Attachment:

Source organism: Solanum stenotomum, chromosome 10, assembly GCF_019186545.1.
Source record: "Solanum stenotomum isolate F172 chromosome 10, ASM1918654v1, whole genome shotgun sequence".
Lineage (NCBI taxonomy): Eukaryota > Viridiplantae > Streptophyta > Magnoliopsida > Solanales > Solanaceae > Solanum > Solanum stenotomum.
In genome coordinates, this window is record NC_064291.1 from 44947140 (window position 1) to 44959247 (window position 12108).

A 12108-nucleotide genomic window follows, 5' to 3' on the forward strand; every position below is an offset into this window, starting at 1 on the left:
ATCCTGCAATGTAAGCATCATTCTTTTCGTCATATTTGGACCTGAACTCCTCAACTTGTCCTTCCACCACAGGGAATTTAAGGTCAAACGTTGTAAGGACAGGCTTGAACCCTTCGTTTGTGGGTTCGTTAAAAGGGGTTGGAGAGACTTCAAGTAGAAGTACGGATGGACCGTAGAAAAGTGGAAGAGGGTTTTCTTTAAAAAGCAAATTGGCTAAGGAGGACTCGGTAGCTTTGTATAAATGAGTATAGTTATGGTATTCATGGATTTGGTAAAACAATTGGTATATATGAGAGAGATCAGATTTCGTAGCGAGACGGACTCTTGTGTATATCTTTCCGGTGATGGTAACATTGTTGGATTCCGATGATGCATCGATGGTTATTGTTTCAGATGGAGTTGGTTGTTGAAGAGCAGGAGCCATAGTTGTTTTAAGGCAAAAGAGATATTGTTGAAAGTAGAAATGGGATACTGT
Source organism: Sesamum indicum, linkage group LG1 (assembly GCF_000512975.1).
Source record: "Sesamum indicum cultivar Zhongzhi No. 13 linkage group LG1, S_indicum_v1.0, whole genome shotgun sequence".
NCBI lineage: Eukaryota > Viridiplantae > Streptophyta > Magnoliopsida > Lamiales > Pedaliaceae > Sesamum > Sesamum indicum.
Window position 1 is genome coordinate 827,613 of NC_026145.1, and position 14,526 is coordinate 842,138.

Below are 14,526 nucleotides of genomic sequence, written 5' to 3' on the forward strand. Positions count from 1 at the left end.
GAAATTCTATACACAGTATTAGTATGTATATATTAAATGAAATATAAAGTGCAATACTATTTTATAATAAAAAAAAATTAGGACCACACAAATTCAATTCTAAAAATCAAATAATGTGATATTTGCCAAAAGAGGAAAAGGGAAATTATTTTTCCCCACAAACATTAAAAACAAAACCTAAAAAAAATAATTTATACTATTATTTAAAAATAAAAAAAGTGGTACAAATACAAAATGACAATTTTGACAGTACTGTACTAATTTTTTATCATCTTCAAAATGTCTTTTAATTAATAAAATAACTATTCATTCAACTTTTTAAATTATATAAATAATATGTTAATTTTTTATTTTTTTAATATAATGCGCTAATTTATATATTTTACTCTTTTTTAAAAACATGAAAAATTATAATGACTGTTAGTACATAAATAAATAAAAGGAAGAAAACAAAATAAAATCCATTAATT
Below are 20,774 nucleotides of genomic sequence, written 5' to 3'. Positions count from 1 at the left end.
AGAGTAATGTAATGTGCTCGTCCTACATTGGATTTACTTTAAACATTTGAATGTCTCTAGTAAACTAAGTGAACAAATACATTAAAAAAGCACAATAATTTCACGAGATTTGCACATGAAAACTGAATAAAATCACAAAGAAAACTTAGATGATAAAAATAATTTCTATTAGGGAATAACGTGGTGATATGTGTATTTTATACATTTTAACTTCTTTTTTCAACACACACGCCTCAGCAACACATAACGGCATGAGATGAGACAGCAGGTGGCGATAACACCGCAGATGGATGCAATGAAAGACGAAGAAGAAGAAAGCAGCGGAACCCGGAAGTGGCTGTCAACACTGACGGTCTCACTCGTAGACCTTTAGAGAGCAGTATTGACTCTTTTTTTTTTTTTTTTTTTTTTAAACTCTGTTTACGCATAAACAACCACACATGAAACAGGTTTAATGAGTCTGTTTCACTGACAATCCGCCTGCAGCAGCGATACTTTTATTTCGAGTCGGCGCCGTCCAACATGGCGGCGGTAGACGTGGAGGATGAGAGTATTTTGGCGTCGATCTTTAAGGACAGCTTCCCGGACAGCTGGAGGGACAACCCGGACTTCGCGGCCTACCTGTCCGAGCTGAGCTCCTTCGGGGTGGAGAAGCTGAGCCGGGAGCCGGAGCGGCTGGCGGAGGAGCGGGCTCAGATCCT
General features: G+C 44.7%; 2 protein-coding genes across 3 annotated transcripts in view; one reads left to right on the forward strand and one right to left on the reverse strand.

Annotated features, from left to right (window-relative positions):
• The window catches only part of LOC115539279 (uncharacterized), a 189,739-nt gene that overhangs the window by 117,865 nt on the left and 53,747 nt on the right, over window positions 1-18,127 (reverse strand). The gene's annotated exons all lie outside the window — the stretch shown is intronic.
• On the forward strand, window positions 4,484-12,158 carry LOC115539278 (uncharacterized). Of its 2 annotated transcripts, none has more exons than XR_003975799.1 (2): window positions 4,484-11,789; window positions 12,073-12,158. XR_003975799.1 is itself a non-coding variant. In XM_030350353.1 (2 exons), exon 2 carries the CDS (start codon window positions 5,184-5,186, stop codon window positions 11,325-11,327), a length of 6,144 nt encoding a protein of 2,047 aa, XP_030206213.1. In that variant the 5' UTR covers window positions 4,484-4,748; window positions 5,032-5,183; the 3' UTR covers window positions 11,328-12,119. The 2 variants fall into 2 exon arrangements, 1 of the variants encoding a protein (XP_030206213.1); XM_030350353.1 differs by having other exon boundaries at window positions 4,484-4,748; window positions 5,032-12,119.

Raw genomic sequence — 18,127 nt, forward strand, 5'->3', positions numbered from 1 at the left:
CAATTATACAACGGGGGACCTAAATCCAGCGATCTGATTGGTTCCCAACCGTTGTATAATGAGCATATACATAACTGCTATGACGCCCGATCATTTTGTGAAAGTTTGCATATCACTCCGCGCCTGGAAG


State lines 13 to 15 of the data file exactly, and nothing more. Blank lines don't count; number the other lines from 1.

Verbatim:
Below are 20,774 nucleotides of genomic sequence, written 5' to 3'. Positions count from 1 at the left end.
AGAGTAATGTAATGTGCTCGTCCTACATTGGATTTACTTTAAACATTTGAATGTCTCTAGTAAACTAAGTGAACAAATACATTAAAAAAGCACAATAATTTCACGAGATTTGCACATGAAAACTGAATAAAATCACAAAGAAAACTTAGATGATAAAAATAATTTCTATTAGGGAATAACGTGGTGATATGTGTATTTTATACATTTTAACTTCTTTTTTCAACACACACGCCTCAGCAACACATAACGGCATGAGATGAGACAGCAGGTGGCGATAACACCGCAGATGGATGCAATGAAAGACGAAGAAGAAGAAAGCAGCGGAACCCGGAAGTGGCTGTCAACACTGACGGTCTCACTCGTAGACCTTTAGAGAGCAGTATTGACTCTTTTTTTTTTTTTTTTTTTTTTAAACTCTGTTTACGCATAAACAACCACACATGAAACAGGTTTAATGAGTCTGTTTCACTGACAATCCGCCTGCAGCAGCGATACTTTTATTTCGAGTCGGCGCCGTCCAACATGGCGGCGGTAGACGTGGAGGATGAGAGTATTTTGGCGTCGATCTTTAAGGACAGCTTCCCGGACAGCTGGAGGGACAACCCGGACTTCGCGGCCTACCTGTCCGAGCTGAGCTCCTTCGGGGTGGAGAAGCTGAGCCGGGAGCCGGAGCGGCTGGCGGAGGAGCGGGCTCAGATCCT
General features: G+C 44.7%; 2 protein-coding genes across 3 annotated transcripts in view; one reads left to right on the forward strand and one right to left on the reverse strand.